Reprinted by permission from The Angel City Voice. Thanks to Lis Lewis and Bob Malone.

Crawl Across Texas

(Come Back In A Box)Tour

19 Days on the road with BOB MALONE


Today we leave for Austin - I love Austin. It's one of the hippest cities anywhere - It's a goddamn MIRACLE that it's in this state. Tutor calls Another Cup (the place we're supposed to play Friday) just to say hi, get details. We're double-booked.

"Y'all can play on Sunday" says this dipshit club booker.

"We're on the road! We're going to be 300 miles away on Sunday."


Well, what would any tour be without at least one cancelled gig? ("I have a little bad news: the Boston gig is cancelled. I wouldn't worry about it though - it's not a big college town.")

In a moment of desparate resourcefulness, we call the Borders in Austin and have a new gig five minutes after losing the first one. Got lucky again.

It's about a two-and-a-half hour drive from Houston to Austin - all of it through a bunch of scary backwaters. Dry counties. Babtist churches. Copious amounts of pickup trucks. Cows in the front yard. I'm from New Jersey - this frightens me quite a bit. About halfway there, in Waller County, I get pulled over for going 75 in a 70. This, clearly, is not about exceeding the posted speed limit, it's about exceeding the unposted hair limit. I have to get out of the car, of course. After going through all the preliminary this-is-just-a-warning-for-speeding . . . blah, blah, blah - we get down to the real business at hand: searching the car for drugs.

With all the smug assuredness that only a dumb-hick-Texas-backwater-cop who's sure he'll be taking a coupla longhairs down to the station could muster, he asks me to please sit in the car (his) "for your safety" (yeah right). About this time the back-up unit arrives and they put Tutor in the other car. Just so us dangerous drug-runners don't sit together and hatch plots against the good hard-workin', god-fearin' honest citizens of this great country. After going through the car for an HOUR they find nothing (of course) and reluctantly let us go. The first time this happened we were relieved and happy to get away. This time we're just pissed off. I can only imagine what it must be like to be black around here.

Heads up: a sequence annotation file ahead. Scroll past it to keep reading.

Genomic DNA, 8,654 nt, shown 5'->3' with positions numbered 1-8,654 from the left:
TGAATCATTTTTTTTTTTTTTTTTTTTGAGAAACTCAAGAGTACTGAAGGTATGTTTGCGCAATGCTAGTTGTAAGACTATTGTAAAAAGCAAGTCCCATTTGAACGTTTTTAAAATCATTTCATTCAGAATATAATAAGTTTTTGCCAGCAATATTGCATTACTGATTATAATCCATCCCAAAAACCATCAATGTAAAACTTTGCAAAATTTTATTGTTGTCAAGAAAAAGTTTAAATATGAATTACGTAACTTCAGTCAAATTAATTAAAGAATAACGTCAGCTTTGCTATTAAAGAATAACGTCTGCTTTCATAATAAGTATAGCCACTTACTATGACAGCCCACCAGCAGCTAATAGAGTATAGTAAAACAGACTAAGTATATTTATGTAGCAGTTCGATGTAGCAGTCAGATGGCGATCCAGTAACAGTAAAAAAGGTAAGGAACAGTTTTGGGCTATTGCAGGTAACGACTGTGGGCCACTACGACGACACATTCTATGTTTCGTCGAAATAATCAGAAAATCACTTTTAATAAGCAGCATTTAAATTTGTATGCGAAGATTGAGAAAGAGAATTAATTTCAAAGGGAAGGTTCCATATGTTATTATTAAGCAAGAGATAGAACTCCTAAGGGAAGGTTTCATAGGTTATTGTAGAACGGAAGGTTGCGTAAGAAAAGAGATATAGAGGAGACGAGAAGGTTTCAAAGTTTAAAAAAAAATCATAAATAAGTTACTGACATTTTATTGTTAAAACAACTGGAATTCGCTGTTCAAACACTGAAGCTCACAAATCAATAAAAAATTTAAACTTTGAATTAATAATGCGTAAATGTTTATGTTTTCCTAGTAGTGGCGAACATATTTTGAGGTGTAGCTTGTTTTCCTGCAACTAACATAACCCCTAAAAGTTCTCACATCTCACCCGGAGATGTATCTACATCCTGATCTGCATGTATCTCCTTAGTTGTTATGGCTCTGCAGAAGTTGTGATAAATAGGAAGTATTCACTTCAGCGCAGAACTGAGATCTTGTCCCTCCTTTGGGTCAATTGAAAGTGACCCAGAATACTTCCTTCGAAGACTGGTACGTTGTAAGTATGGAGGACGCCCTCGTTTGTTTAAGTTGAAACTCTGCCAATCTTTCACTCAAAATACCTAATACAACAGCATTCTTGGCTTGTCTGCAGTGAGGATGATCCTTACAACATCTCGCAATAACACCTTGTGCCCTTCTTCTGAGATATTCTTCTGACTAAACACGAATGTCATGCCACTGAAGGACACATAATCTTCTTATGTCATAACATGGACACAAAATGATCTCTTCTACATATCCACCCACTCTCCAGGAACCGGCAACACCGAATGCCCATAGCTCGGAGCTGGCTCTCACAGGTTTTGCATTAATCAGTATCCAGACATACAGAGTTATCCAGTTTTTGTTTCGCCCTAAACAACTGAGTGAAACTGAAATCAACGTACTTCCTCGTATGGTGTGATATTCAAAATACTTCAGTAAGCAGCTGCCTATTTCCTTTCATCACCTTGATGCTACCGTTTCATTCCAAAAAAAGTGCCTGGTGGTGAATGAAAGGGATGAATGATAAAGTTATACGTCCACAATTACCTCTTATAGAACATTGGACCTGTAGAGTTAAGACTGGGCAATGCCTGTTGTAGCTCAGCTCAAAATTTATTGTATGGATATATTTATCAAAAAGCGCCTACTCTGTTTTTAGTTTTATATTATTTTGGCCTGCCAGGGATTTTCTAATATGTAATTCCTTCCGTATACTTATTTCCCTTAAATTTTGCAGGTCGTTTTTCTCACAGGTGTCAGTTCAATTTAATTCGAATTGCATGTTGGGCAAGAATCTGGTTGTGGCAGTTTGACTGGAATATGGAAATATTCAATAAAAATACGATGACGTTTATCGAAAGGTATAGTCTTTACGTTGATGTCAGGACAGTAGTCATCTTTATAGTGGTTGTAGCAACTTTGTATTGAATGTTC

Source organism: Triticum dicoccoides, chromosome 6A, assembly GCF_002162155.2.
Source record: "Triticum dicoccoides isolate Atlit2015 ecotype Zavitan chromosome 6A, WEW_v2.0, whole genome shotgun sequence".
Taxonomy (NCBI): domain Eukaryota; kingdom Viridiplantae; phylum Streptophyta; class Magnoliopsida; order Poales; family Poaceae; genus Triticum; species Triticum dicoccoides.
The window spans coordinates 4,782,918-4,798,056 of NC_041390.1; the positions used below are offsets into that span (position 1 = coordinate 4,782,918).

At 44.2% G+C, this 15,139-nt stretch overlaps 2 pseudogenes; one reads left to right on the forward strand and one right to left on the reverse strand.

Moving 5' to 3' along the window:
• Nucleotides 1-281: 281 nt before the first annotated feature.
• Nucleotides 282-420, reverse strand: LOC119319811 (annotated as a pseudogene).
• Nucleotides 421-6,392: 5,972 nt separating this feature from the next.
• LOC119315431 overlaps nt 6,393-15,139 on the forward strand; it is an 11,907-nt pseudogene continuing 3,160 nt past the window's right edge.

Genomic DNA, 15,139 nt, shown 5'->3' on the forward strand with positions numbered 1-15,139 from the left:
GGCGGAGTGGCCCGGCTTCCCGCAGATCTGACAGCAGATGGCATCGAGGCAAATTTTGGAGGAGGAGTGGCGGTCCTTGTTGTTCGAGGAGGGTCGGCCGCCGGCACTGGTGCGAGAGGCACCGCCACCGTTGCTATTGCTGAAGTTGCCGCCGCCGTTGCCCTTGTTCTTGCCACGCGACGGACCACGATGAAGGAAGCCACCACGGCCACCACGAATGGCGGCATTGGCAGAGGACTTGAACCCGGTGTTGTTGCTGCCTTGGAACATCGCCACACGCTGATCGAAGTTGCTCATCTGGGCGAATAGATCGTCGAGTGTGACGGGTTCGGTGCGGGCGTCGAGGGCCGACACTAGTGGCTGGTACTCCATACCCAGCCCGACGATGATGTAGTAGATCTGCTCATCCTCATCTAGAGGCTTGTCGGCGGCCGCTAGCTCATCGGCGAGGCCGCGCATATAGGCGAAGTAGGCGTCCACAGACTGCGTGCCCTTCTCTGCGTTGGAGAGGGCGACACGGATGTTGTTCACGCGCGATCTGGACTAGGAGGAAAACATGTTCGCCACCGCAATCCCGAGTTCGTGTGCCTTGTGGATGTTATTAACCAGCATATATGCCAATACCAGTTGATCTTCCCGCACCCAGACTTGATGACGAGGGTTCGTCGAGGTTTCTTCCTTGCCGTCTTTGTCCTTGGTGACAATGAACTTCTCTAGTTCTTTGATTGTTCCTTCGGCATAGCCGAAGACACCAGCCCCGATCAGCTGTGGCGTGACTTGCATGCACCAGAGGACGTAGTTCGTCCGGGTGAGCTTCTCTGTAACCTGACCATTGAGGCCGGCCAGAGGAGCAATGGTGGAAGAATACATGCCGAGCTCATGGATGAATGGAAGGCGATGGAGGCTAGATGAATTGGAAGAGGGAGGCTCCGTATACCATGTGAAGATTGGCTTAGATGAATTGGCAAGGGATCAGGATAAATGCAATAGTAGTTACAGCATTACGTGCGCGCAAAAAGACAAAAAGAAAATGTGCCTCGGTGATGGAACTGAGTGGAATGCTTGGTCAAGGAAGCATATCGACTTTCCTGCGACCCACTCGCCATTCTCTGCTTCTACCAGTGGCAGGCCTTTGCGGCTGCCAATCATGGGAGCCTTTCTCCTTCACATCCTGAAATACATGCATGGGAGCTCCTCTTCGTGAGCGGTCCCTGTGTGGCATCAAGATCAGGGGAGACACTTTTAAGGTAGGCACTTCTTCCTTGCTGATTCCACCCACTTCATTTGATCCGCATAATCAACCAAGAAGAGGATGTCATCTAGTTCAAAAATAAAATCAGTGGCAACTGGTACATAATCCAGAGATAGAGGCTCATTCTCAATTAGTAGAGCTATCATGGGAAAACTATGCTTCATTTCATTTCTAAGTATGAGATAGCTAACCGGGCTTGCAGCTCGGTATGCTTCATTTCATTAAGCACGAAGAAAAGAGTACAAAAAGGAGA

We arrive in Austin in a bleak mood. The gig isn't until 10 so we hang for a while at the house of an old high school friend of Tutor's. We sat on the front lawn with him and his wife and his baby drinking beer and talking and watching the sprinklers go around while the sun went down. It was by far the best hour-and-a-half of the trip so far. It lifted the cloud somewhat (until we showed up at the gig and the black cloud returned with a vengence).

Tonight's gig is at a place called the Voodoo Lounge. It's in a warehouse district right around the corner from 6th Street in Austin, where all the action is. We go in and my first impression is that the place can't be open yet. It's not done - it's all hanging wires and exposed sheetrock, boards laying all over the place, no bar. The owner approaches.

"Sorry, we're a little behind on construction, but we're open. 'Course, we don't have our liquor license but we have a 9,000 watt sound system."

Great. Right now I'd trade that for a couple of shots of Jack Daniels and a Shure Vocalmaster. We also find out that we don't even go on 'til 11:30 because Danny and the Hurricanes have to do a set for the two people in the place before we go on. We go around the corner to the 311 Club on 6th for some cocktails. Terry gets hit-on by a drunk, 5-month pregnant bar-hag. We bug out quickly while Tutor backs away muttering some thinly-veiled excuses about why he has to leave.

Back at the gig there's one person in the "club" (half the crowd has left) and the band is just wrapping it up. I play. Tutor plays. We pack up quietly so as not to disturb the sound man, who has fallen dead asleep on the tattered couch which serves as the seating for the entire club. I go to the bathroom, which just has a hole where the toilet is supposed to be. So, in honor of that great road sage Loudon Wainwright III, who once said, "The club is a toilet when you gotta take a piss in the sink, when you're out on the road," I took a piss in the sink. Total take for the evening - $0.


DAY 10

We're back at Border's - unexpectedly - but at least we have a gig. I set up my digital piano only to find out that the sustain pedal, which has been acting funny the whole trip, has finally given up the ghost. I spend the next hour while Tutor plays, frantically searching for an open music store (to not avail). I get back and just do the set without the pedal. It's hell. It's like playing a guitar with two strings missing. It's like driving a car without brakes. It's like eating soup with a fork. Brutal. The little crowd likes me a lot, I sell some stuff. Tomorrow we head for the Kerrville Folk Festival, where I will play on Sunday, and my girlfriend is flying into spend the rest of the tour with me. Things have got to get better.